Taco Urbano provides delivery through a partnership with Uber Eats.
“We started working with Uber Eats to allow more consumers the opportunity to try our food,” Spina said. “We prefer customers to come into the stores so they can see all the other great offerings The PRIDE has under one roof, but this allows another avenue to display our menus. Most people when they come to the restaurant for the first time after ordering on Uber Eats are shocked the food comes from inside a gas station, which we love to hear.”
The PRIDE also offers breakfast burritos as part of THE PRIDE Café.
“We recently added to our PRIDE fresh food grab-and-go selection a Thai Chicken Wrap, which is very good and has been selling well,” said Spina.
As for Middle Eastern fare, The PRIDE Stores includes a Hummus Dip with Carrots and Celery in its fresh food selection.
GEN Z TASTES
Research firm Mintel points out that Gen Z and Millennials are the most racially and ethnically diverse generations in U.S. history. What’s more, parents today are raising their kids to have broader palates. According to Mintel, 36% of U.S. parents of children under age 18 agree that their kids enjoy eating international foods.
So it’s no surprise Gen Z is driving the consumption of more emerging international foods and beverages. Gen Z likes to eat at international restaurants with Indian (36%), Middle Eastern (38%) or African (27%) fare.
Italian (68%), Mexican (71%) and Chinese (68%) cuisine are also big sellers with this generation, but it’s important to note that Gen Z is less likely to see these foods as global so much as American staples.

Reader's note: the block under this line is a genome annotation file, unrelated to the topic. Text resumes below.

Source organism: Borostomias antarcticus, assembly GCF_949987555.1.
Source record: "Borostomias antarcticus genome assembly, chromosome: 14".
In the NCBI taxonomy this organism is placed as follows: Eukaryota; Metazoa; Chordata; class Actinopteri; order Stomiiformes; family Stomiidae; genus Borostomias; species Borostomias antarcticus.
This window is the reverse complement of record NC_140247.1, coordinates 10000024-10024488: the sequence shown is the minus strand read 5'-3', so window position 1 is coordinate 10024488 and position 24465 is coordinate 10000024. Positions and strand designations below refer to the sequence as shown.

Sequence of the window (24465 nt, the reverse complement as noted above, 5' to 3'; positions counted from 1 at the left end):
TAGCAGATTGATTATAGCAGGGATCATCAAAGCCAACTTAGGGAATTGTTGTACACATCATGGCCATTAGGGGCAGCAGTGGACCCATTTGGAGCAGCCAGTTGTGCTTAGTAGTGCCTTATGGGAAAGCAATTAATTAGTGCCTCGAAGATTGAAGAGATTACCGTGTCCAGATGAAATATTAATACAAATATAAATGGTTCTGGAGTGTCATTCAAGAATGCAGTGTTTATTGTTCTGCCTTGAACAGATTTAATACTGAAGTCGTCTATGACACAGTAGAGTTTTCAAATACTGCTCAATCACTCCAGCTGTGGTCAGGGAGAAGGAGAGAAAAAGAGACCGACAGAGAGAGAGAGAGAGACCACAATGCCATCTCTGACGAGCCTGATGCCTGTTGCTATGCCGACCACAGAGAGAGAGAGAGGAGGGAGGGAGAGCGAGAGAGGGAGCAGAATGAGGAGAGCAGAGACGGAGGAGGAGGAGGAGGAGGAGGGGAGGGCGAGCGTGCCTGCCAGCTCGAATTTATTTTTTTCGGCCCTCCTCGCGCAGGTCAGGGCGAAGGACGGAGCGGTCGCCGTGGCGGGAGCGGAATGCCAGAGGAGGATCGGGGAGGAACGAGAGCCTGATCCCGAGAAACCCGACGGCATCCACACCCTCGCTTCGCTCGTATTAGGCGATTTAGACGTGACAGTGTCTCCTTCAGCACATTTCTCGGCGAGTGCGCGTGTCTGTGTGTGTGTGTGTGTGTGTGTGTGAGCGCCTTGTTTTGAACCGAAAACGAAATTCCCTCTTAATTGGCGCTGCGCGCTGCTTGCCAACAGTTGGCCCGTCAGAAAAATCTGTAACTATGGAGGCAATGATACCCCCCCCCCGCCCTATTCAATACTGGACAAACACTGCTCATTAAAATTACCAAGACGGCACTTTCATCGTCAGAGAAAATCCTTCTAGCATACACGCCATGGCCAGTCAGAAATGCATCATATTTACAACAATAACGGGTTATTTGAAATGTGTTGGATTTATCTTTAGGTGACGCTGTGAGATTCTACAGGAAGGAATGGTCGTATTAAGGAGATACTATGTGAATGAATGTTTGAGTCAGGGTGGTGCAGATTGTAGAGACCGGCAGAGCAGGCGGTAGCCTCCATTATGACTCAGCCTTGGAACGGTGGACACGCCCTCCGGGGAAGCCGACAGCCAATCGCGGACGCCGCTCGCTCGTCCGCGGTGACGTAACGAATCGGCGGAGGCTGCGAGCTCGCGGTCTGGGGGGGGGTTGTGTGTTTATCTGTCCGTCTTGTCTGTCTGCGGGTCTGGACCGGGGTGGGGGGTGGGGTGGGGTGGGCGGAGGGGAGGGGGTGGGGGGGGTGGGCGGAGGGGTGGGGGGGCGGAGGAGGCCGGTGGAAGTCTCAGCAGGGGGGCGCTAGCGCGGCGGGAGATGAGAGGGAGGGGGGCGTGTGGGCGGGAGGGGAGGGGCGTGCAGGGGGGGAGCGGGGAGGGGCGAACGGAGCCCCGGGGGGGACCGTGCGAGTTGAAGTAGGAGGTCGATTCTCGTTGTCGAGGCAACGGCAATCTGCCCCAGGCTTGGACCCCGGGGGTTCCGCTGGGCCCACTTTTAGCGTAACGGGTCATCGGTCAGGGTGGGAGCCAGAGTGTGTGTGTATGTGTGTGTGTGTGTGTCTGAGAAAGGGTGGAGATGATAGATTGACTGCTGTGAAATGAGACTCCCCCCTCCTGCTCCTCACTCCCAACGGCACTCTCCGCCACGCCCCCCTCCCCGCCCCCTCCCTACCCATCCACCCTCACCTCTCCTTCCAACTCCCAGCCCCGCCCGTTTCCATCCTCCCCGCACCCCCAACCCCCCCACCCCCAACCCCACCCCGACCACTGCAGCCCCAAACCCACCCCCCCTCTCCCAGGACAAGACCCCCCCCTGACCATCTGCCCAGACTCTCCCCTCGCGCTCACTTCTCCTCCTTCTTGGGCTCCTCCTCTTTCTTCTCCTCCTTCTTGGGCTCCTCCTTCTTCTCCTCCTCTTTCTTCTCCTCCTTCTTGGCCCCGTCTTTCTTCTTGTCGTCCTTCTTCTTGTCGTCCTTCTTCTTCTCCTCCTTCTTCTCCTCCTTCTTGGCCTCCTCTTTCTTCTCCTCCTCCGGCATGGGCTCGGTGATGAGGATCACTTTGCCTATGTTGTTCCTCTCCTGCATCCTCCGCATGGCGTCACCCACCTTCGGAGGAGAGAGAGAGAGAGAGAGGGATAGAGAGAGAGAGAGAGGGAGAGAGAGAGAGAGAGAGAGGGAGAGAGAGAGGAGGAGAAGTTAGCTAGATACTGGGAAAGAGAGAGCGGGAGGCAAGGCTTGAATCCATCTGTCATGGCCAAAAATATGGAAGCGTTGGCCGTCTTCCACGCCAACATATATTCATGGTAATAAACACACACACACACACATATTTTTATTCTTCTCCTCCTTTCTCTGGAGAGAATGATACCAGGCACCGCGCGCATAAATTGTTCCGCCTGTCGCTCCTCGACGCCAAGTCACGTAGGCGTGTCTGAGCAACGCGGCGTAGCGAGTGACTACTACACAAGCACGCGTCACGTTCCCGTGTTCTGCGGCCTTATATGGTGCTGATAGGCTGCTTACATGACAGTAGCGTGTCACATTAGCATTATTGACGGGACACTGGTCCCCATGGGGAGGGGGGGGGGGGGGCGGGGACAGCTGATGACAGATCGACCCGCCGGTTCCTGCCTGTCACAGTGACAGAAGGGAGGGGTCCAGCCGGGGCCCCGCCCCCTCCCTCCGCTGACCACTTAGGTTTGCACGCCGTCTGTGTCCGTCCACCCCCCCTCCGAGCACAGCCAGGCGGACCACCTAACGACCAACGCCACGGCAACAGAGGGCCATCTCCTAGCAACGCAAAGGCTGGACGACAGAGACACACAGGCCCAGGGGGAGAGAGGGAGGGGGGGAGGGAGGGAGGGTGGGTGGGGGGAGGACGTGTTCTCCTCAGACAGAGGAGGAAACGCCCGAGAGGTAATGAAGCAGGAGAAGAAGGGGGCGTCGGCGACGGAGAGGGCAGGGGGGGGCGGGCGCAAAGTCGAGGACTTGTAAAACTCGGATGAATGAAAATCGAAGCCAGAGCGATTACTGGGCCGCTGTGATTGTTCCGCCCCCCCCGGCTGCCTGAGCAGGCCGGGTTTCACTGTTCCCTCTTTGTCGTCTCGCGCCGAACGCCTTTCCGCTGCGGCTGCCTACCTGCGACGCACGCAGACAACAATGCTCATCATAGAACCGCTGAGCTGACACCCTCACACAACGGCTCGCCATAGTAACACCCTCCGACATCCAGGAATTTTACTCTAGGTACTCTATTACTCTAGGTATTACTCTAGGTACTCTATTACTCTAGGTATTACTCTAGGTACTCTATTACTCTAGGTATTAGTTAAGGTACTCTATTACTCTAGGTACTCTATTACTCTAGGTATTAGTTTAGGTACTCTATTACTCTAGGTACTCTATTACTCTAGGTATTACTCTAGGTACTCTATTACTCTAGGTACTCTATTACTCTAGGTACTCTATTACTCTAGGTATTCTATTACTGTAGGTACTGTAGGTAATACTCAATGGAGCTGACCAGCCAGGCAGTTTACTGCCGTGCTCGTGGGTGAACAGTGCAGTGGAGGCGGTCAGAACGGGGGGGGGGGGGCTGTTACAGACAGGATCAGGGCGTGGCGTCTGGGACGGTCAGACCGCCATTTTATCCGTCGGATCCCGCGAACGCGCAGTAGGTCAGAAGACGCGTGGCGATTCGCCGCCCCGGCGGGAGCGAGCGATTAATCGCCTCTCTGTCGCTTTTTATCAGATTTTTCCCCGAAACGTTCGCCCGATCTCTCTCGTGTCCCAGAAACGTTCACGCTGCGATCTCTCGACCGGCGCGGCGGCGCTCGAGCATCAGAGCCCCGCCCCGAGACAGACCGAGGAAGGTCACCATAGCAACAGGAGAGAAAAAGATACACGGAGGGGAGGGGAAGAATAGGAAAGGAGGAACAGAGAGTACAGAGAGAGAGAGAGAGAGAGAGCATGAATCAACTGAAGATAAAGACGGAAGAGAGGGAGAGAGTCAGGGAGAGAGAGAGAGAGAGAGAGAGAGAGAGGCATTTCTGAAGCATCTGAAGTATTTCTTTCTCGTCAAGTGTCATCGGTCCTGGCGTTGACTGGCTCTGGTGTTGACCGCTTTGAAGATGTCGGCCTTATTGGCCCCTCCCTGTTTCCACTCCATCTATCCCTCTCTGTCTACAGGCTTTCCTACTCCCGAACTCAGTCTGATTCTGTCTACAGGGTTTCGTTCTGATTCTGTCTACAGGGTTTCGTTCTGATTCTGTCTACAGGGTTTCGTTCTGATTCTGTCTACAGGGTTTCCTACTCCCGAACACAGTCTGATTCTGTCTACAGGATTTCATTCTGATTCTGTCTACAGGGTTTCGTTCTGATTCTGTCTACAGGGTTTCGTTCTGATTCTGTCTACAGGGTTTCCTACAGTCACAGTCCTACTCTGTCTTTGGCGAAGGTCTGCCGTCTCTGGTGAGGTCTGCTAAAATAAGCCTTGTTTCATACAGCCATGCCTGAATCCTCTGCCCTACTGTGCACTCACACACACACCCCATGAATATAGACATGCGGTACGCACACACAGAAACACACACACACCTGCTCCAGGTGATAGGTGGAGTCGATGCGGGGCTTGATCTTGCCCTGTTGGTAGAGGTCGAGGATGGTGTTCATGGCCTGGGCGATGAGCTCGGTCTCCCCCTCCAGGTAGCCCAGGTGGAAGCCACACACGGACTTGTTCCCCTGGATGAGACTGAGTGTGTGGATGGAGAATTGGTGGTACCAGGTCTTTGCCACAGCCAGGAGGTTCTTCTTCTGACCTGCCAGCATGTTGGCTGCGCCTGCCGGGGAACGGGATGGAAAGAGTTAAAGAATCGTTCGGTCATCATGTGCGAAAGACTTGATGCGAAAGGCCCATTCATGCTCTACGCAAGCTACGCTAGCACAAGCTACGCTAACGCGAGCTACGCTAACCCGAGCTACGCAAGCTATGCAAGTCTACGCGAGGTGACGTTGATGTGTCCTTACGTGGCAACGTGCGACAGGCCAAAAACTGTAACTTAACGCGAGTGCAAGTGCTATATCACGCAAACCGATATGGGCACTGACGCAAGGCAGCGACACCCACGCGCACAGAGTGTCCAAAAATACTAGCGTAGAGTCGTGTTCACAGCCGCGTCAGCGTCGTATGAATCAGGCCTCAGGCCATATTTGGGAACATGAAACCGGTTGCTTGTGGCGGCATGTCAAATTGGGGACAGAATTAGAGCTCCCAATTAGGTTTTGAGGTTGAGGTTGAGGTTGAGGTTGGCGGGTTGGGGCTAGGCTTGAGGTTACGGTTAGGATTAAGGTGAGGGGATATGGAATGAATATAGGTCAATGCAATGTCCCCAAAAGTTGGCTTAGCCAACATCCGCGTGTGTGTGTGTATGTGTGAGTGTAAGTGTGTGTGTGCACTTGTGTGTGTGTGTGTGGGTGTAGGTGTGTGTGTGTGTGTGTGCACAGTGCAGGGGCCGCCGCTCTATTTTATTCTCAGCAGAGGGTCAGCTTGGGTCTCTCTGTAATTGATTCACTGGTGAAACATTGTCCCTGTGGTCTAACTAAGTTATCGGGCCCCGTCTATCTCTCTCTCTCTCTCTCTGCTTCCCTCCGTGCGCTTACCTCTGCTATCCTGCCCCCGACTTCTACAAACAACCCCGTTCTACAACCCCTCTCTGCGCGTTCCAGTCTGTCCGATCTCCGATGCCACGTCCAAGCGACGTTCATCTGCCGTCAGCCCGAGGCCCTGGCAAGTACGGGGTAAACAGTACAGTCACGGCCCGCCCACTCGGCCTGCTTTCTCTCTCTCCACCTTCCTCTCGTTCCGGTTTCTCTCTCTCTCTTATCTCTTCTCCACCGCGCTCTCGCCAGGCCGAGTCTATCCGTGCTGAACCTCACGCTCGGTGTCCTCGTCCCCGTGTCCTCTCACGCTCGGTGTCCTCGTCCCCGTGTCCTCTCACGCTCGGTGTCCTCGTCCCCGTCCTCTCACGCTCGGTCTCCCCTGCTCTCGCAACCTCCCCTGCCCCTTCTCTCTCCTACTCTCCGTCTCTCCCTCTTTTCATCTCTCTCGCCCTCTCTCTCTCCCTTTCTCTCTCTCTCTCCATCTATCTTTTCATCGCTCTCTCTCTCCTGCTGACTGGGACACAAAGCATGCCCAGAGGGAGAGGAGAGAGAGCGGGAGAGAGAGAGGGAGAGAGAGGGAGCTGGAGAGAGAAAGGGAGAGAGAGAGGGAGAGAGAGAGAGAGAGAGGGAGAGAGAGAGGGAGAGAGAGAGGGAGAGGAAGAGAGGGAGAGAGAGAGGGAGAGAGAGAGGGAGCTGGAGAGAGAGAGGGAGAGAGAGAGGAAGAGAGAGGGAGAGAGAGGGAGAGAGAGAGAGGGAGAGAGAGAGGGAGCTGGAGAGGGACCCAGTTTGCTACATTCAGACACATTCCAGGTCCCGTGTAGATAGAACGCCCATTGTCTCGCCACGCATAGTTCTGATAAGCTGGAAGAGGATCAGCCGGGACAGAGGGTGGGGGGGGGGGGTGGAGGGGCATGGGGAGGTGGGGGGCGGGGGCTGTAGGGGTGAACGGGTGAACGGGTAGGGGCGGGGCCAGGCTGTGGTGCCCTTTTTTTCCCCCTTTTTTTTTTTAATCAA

These globally-influenced eating habits mean more opportunities for foodservice operators.
Sun Stop Convenience Stores recently confirmed firsthand that Gen Z is looking for more diverse flavors than generations past. When it was creating its Eat’s deli menu at its Florida State campus c-store, it first surveyed about 30 students to understand what types of food they most wanted. The biggest request was for not for pizza or hamburgers, but for Tex-Mex food.
“I believe students requested Tex-Mex because of its bold flavors and the multi-cultural group of students we have visiting our store. It is also portrayed as a ‘fresh and healthier’ food option,” said Spencer Thomas, brand manager, Southwest Georgia Oil Co., which operates more than 100 stores in Georgia and Florida.
“We added the Tex-Mex offering before we opened the store and tested many different recipes until we nailed down our core Tex-Mex offering,” Thomas said. “The Tex-Mex offering includes burrito bowls, burritos, loaded nachos, homemade queso and homemade sauces. The most popular is our fajita chicken bowl.”
Students are responding enthusiastically to the Tex-Mex menu. Another benefit is that it’s a grab-and-go offering that students can eat easily while on their way to class.
While it’s going to be some time before Middle Eastern flavors are mainstream, opportunities to tap into this growing trend abound for c-store foodservice operators.
“I don’t think the convenience store operators necessarily have to wait to incorporate Middle Eastern options,” Datassential’s Chamberlin said.
A potential benefit to c-stores is most customers have a positive perception of Middle Eastern food, and yet they don’t know much about it.
“This can be a good thing for c-store operators. They don’t necessarily have to compete with some idea of what authentic Middle Eastern food is in consumers’ minds,” said Chamberlin. They can bring some of these flavors to the table in a sandwich or in a prepared salad, and customers won’t mind that they’re not getting it from a traditional restaurant.
Customers today are more open to trying new flavors and increasingly looking for new food adventures, but it’s important to provide a familiar framework around ‘exotic’ offerings. For example, instead of saying “Chicken seasoned with za’atar,” Chamberlin recommends saying “flavored with Middle Eastern spices.”
Tabouli, hummus and pita chips are easy ways to add a hint of Middle Eastern flare to the grab-and-go section, Chamberlin said. If you make pita chips in-house you can add familiar seasonings like sour-cream-and-onion.
“In other words, bring Middle Eastern flavors to a more traditional American format, or take a Middle Eastern format like pita chips and add more traditional American flavors to it.”